A theme of slowly acquiring a greater sense of responsibility runs through this book. It begins shortly after James's marriage, with children on the way, and the future wellbeing of the family depending on his contribution to household income. The earlier sections tell of an endless round of poorly paid freelance pieces and deadlines that James could only meet by working through the night.
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By Jeremy Walton TOP 1000 REVIEWERVINE VOICE on 7 Sept. 2007
Format: Paperback Verified Purchase
It's been a long time since the last installment of Clive James' Unreliable Memoirs appeared in 1990; the previous one came out five years before then, and the original volume (from which the series takes its title) five years before that. So there's been a change of pace, and there's a change of style as well. Much of the appeal of the first three books came from the stories of how a well-respected, intelligent, prolific media figure started out in life; the contrast between his tough public persona and - say - the defecating, masturbating, over-consuming child depicted in the first volume was particularly striking. The air of self-deprecation (if not brutal honesty) hung over the second and third installments, as he sought to make his way to England, and established himself at Cambridge.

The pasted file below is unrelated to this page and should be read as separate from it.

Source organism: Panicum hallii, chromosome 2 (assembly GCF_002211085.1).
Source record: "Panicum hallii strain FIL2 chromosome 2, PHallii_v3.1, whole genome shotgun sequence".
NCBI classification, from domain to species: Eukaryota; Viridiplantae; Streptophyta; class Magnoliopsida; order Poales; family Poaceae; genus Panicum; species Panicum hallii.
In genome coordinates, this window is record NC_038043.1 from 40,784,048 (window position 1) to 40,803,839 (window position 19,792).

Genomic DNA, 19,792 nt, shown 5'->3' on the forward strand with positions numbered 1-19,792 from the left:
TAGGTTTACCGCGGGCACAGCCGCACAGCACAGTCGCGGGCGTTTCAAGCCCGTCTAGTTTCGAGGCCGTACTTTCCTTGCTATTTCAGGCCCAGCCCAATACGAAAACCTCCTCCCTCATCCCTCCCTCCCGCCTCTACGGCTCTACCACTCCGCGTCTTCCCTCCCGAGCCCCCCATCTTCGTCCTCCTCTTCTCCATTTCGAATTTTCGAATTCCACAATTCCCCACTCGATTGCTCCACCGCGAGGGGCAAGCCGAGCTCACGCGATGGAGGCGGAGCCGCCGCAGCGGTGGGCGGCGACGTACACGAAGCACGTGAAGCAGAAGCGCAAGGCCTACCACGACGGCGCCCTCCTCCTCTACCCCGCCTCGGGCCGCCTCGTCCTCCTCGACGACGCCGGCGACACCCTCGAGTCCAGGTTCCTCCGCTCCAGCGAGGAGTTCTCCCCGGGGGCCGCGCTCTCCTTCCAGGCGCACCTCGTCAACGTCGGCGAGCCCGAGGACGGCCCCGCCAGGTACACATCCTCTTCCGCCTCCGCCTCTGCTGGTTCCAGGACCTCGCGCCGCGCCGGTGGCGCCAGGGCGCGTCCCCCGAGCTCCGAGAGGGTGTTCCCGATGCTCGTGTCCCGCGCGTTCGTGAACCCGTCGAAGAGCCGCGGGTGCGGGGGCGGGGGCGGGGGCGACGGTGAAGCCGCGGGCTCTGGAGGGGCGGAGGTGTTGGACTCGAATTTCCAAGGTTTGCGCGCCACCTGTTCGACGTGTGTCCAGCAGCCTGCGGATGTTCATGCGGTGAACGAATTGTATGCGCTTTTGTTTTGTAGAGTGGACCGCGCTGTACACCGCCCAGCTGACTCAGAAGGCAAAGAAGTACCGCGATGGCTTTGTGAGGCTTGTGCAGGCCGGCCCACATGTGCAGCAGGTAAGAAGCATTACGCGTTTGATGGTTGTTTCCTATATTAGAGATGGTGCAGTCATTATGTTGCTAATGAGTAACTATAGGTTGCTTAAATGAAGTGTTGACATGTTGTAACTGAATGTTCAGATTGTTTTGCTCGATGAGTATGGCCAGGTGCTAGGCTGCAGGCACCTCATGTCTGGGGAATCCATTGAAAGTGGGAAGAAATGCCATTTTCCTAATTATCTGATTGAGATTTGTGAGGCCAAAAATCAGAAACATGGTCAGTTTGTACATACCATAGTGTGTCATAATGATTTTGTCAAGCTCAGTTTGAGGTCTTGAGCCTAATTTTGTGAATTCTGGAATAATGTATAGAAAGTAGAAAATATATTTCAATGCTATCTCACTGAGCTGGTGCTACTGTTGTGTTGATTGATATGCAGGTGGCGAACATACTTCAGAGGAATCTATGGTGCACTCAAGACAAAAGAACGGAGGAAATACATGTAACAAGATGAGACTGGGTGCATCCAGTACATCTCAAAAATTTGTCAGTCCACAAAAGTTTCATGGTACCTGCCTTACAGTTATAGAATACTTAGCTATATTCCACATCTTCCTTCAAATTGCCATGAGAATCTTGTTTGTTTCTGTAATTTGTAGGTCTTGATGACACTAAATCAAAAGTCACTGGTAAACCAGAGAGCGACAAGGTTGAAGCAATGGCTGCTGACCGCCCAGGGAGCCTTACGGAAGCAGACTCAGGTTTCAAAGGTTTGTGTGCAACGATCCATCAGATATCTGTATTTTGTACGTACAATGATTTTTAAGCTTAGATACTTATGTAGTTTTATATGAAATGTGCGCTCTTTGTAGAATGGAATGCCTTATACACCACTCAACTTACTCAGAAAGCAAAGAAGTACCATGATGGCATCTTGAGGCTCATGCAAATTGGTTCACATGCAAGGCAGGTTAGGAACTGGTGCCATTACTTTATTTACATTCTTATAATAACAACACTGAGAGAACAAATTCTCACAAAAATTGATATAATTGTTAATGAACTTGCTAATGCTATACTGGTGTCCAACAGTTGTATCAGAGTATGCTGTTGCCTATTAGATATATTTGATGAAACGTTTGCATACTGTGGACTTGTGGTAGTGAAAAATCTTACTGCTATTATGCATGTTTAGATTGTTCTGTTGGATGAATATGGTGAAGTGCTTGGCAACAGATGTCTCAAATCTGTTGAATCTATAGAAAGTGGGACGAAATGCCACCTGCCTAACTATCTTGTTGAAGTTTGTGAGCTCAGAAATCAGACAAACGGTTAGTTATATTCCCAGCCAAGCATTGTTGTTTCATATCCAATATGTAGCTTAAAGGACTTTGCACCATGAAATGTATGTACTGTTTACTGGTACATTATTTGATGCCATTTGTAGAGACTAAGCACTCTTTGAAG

Although this installment follows on immediately from the end of the last one (where he was just about to leave Cambridge following his marriage), everything changes here. Being more an account of how he found his way into London's media scene (where he became preeminent), he's left out the self-deprecation, preferring to tell the story straight. Part of this appears to be a sharing of his experiences in an attempt to instruct any reader who has ideas about following in his footsteps.
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Format: Hardcover
"Falling Towards England" was always the funniest book I've ever read. In this latest installment of his memoirs Clive James takes the humour of the previous volume and hones it to a sophisticated perfection - the descriptions of his colleagues and various editors and mentors at The Pillar of Hercules had me bellowing with laughter - but tempers it with an older wisdom, a poignant sense of time passing all too quickly and not in the right direction.
Here too are some wonderful apercus about the process of writing, and a passionate sense of how much it matters. The result is a celebration of the fun of bohemia and of the deep seriousness which must underpin it if the work is to get done.